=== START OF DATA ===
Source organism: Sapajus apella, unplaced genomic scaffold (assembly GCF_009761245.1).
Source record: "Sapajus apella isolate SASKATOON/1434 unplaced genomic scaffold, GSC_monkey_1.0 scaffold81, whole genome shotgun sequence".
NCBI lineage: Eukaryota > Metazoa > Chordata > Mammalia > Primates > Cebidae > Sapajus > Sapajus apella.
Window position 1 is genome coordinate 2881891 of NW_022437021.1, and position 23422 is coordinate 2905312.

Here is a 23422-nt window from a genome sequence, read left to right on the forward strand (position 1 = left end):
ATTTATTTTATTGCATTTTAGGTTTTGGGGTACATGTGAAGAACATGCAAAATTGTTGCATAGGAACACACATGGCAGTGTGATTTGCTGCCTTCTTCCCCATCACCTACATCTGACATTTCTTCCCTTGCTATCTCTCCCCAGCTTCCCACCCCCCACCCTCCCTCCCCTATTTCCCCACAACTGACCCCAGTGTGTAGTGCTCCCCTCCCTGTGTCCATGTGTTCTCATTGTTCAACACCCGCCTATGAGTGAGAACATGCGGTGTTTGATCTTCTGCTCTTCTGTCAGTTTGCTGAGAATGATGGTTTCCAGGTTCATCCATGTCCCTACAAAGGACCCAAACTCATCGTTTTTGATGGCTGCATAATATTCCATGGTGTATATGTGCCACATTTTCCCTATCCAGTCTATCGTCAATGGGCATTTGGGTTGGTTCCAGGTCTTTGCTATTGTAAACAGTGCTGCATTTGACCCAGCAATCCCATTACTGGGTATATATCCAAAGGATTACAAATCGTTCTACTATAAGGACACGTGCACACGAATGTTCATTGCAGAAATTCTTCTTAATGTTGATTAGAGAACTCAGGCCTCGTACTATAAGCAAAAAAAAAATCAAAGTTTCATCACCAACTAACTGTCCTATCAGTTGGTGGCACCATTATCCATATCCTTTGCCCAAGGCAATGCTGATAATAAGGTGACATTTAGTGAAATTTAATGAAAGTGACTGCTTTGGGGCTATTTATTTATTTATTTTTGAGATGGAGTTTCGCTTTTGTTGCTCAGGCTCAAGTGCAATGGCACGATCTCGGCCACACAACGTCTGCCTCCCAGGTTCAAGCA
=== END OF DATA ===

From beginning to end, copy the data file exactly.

Source organism: Sapajus apella, unplaced genomic scaffold (assembly GCF_009761245.1).
Source record: "Sapajus apella isolate SASKATOON/1434 unplaced genomic scaffold, GSC_monkey_1.0 scaffold81, whole genome shotgun sequence".
NCBI lineage: Eukaryota > Metazoa > Chordata > Mammalia > Primates > Cebidae > Sapajus > Sapajus apella.
Window position 1 is genome coordinate 2881891 of NW_022437021.1, and position 23422 is coordinate 2905312.

Here is a 23422-nt window from a genome sequence, read left to right on the forward strand (position 1 = left end):
ATTTATTTTATTGCATTTTAGGTTTTGGGGTACATGTGAAGAACATGCAAAATTGTTGCATAGGAACACACATGGCAGTGTGATTTGCTGCCTTCTTCCCCATCACCTACATCTGACATTTCTTCCCTTGCTATCTCTCCCCAGCTTCCCACCCCCCACCCTCCCTCCCCTATTTCCCCACAACTGACCCCAGTGTGTAGTGCTCCCCTCCCTGTGTCCATGTGTTCTCATTGTTCAACACCCGCCTATGAGTGAGAACATGCGGTGTTTGATCTTCTGCTCTTCTGTCAGTTTGCTGAGAATGATGGTTTCCAGGTTCATCCATGTCCCTACAAAGGACCCAAACTCATCGTTTTTGATGGCTGCATAATATTCCATGGTGTATATGTGCCACATTTTCCCTATCCAGTCTATCGTCAATGGGCATTTGGGTTGGTTCCAGGTCTTTGCTATTGTAAACAGTGCTGCATTTGACCCAGCAATCCCATTACTGGGTATATATCCAAAGGATTACAAATCGTTCTACTATAAGGACACGTGCACACGAATGTTCATTGCAGAAATTCTTCTTAATGTTGATTAGAGAACTCAGGCCTCGTACTATAAGCAAAAAAAAAATCAAAGTTTCATCACCAACTAACTGTCCTATCAGTTGGTGGCACCATTATCCATATCCTTTGCCCAAGGCAATGCTGATAATAAGGTGACATTTAGTGAAATTTAATGAAAGTGACTGCTTTGGGGCTATTTATTTATTTATTTTTGAGATGGAGTTTCGCTTTTGTTGCTCAGGCTCAAGTGCAATGGCACGATCTCGGCCACACAACGTCTGCCTCCCAGGTTCAAGCA